The Pittsburgh Penguins' power play unit has been god-awful for the better part of two straight seasons.
In each regular season since the Pens won it all in 2009, the unit has finished outside the top half of the league in man-advantage conversion.
A year ago, their 25th overall ranking turned into a 1-for-33 postseason performance that almost certainly kept the Penguins from finishing off their 3-1 series lead over Tampa Bay.
Finally, signs point to improvement.
Matt Cooke and James Neal scored power play markers for the Pens in their opening game against the Vancouver Canucks. The special teams battle proved vital (Cooke also scored shorthanded), as each of Pittsburgh's goals came during some form of special teams play.
On the night, the Pens went 2-for-3 on the man-advantage. Their lone missed chance was an abbreviated power play coming on the back end of four-on-four time.
It wasn't just that the Penguins scored, but how.
Zone entries were useful. Puck possession was solid. Movement was constant; shots were on-target, and goals were the blessed result.
Even without power play specialist Sidney Crosby to help anchor the unit, early returns of the new-look unit are a far cry from the group that couldn't gain the blue line a year ago.
The biggest contributor is a newfound commitment to getting the puck below the goal line, something the Pens did not or could not do last year and the year before.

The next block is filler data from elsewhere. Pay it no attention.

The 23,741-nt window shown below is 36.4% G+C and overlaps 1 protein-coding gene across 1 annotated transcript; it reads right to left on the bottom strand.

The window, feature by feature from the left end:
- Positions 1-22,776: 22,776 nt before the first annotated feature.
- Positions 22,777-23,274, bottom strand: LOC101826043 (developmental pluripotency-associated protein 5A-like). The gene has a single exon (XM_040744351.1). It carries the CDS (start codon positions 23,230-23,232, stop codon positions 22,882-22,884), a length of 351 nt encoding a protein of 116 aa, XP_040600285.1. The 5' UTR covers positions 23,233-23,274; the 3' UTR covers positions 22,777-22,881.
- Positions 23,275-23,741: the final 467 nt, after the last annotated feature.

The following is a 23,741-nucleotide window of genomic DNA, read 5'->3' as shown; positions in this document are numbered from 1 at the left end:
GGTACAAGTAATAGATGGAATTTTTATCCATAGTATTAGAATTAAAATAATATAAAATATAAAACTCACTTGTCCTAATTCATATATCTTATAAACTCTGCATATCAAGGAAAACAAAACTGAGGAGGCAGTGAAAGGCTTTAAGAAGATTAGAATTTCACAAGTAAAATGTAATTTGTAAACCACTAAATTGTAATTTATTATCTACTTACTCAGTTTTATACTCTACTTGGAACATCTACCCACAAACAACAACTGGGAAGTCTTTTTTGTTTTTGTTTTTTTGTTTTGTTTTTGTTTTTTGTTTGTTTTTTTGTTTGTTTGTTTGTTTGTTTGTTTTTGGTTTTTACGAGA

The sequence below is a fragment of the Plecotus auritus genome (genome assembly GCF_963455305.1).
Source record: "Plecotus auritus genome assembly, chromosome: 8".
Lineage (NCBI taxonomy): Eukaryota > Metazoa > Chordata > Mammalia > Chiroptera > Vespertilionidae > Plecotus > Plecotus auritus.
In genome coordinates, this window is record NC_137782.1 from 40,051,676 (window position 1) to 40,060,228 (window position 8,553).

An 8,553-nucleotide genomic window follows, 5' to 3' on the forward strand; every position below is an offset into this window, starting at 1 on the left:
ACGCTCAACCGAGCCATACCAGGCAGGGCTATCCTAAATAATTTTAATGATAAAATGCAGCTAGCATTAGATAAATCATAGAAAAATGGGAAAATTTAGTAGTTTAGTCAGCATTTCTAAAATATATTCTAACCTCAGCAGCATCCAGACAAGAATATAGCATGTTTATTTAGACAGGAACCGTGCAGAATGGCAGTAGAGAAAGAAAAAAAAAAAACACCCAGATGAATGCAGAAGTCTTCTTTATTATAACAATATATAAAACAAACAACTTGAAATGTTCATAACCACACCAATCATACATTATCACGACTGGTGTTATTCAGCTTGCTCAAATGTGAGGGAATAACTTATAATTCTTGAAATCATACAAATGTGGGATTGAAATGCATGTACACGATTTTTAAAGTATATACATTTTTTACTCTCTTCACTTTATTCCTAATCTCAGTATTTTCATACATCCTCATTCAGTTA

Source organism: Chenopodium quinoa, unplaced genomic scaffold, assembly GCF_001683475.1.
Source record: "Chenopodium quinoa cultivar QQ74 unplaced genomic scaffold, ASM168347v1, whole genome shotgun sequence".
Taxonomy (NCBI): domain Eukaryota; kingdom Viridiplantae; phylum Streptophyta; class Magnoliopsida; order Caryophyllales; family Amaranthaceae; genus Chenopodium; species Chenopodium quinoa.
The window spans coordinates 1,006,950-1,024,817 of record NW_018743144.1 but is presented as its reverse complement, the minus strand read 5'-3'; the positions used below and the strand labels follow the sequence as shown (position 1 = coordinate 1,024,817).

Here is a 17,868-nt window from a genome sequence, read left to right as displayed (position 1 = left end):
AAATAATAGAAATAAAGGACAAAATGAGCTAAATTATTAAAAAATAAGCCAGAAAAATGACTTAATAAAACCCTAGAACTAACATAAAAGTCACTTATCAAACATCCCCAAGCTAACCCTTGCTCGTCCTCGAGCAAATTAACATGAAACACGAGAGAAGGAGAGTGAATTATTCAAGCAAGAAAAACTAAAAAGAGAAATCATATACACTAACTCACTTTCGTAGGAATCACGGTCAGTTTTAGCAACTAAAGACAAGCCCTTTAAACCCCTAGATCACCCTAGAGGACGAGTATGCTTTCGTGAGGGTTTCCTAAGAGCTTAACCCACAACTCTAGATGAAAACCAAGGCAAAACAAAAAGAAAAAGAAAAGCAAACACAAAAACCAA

Neal's opening goal came on a shot taken below the goal line. Roberto Luongo cheated himself off the post enough to open the five hole, and Neal managed to bank one in off the inside of Luongo's leg pad.
A flukey goal to be sure, but the method was right—get the puck to the net.
Cooke's marker came in similar fashion. Pascal Dupuis held the puck below the goal line, waited for Cooke to charge the net and delivered a pass to the tape. Cooke finished the play nicely with a perfectly-placed rising snapshot.
It was the sort of play that is indicative of an improved approach. Cooke and Dupuis can put the puck in the net, but neither is a premier scorer. The play relied less on talent, though, than on working the puck low and bringing the play to the front of the net.
Cooke and Neal both showed that getting the puck on net is key, but there was more to the goals than simply shooting from all angles.
To begin, Pittsburgh's zone entry was markedly improved. Having a healthy Evgeni Malkin to carry the puck in and feed the open man doesn't hurt, and that singular ability to drive the blue line was sorely missed in the last half of last season.
Also notable was the movement of all players around the offensive zone. At one point, the Penguins had four men along one wall with the fifth in front of the net. It wasn't intentional and didn't last, but it led to a scoring chance nonetheless.
It was a far cry from the unit that looked like bubble hockey for two seasons—capable of skating forwards, backwards and spinning in circles, with the same shooting accuracy to boot.
Evgeni Malkin's return, helpful though he is, is not the silver bullet reason for the group's early success. The unit showed a number of things they didn't in years past, making the revamped man-advantage a collection of small, vital improvements.
For one game at least, the unit is a strength instead of a weakness (and converted on nearly 40 percent of chances in six preseason games, for reference). With Sidney Crosby set to return at some point, the top group of Malkin, Neal, Steve Sullivan, Kris Letang and Chris Kunitz only stands to improve.
By the time he returns, the unit will hopefully have continued its renaissance.